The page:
China 2012 energy and chemicals figures
14 March 2013
Xinhua says that China, the world's second-largest oil consumer, imported 271 million tonnes of crude oil last year, a rise of 6.8% year on year (YoY), as demand remained high despite an economic slowdown. The value of the imports jumped 12.1% YoY to 220.67 billion US dollars.
Industry experts say crude imports are likely to reach around 285 million tonnes in 2013, with the country's crude import dependence rate exceeding 60% and rising to 66% by 2020.
The China Petroleum and Chemical Industry Association (CPCIA) said that China’s crude oil output for 2012 increased 1.8% YoY to about 207 million metric tonnes and natural gas output will increase 7.5% to approximately 106 billion cubic meters. The crude oil and natural gas output for 2013 is expected to be 210 million tonnes and 115 billion cubic metres, up 1.5% and 9% YoY respectively.
CPCIA says the total profit of China’s petrochemical industry for 2012 is expected to decrease 6% year-on-year (YoY) to CNY 750 billion.
China’s two oil giants in the refining industry suffered greater losses in the first three quarters of 2012. Financial reports show that the refining business of PetroChina suffered a loss of CNY 30 billion during the period while China Petroleum and Chemical lost CNY 16.4 billion.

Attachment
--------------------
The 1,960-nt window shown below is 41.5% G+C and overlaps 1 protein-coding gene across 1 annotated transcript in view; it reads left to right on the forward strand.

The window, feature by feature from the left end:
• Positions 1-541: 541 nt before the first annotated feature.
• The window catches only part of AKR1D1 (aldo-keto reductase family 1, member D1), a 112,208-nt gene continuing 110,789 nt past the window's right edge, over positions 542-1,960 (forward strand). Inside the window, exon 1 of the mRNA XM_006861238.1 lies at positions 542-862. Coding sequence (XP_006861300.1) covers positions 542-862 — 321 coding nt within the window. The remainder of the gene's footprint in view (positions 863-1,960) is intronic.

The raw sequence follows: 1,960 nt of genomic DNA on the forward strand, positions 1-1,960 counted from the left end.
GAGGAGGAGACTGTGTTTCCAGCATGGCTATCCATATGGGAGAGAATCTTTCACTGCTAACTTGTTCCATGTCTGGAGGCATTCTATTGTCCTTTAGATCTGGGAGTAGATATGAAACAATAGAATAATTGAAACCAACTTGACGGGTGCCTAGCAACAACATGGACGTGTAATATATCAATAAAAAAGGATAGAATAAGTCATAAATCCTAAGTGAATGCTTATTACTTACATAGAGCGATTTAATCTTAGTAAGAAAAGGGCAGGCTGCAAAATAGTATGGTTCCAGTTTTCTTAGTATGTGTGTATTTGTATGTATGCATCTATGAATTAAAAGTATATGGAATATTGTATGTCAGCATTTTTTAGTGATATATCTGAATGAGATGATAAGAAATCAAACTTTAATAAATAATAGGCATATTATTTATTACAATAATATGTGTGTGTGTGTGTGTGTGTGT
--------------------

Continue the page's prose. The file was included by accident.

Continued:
The government has also recently announced that shale gas reserves are now equal to natural gas reserves.
According to the preliminary evaluation by the Ministry of Land and Resources, China’s recoverable continental shale gas reserves (excluding reserves in Qinghai and Tibet) at the end of 2011 were 25 trillion cubic metres, equivalent to the volume of conventional natural gas reserves. On current levels of natural gas consumption, this would meet the country’s demands for the next 200 years.
According to the nation’s shale gas development plan, China’s shale gas output is expected to reach 100 billion cubic metres by 2020. As a result, the world’s second largest economy could greatly reduce its imports of natural gas and reliance on liquefied natural gas, as well as change the current high dependence on imported oil and gas.